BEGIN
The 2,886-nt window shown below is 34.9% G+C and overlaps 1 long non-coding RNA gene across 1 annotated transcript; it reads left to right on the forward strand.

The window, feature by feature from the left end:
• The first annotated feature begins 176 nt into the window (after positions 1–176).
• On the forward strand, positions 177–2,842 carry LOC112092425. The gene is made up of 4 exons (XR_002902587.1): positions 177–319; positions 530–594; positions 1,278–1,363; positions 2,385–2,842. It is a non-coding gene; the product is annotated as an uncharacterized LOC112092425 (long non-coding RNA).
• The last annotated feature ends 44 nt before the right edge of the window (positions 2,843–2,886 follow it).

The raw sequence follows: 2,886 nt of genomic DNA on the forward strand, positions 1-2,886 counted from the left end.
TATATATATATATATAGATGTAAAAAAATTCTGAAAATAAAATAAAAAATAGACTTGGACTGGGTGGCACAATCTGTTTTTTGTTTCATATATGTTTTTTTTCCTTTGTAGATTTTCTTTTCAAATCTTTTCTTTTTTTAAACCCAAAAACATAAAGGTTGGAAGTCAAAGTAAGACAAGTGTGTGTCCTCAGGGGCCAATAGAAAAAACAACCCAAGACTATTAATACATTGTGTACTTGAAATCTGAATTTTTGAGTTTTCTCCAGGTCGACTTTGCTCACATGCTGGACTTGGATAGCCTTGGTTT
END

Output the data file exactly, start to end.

The 2,886-nt window shown below is 34.9% G+C and overlaps 1 long non-coding RNA gene across 1 annotated transcript; it reads left to right on the forward strand.

The window, feature by feature from the left end:
• The first annotated feature begins 176 nt into the window (after positions 1–176).
• On the forward strand, positions 177–2,842 carry LOC112092425. The gene is made up of 4 exons (XR_002902587.1): positions 177–319; positions 530–594; positions 1,278–1,363; positions 2,385–2,842. It is a non-coding gene; the product is annotated as an uncharacterized LOC112092425 (long non-coding RNA).
• The last annotated feature ends 44 nt before the right edge of the window (positions 2,843–2,886 follow it).

The raw sequence follows: 2,886 nt of genomic DNA on the forward strand, positions 1-2,886 counted from the left end.
TATATATATATATATAGATGTAAAAAAATTCTGAAAATAAAATAAAAAATAGACTTGGACTGGGTGGCACAATCTGTTTTTTGTTTCATATATGTTTTTTTTCCTTTGTAGATTTTCTTTTCAAATCTTTTCTTTTTTTAAACCCAAAAACATAAAGGTTGGAAGTCAAAGTAAGACAAGTGTGTGTCCTCAGGGGCCAATAGAAAAAACAACCCAAGACTATTAATACATTGTGTACTTGAAATCTGAATTTTTGAGTTTTCTCCAGGTCGACTTTGCTCACATGCTGGACTTGGATAGCCTTGGTTT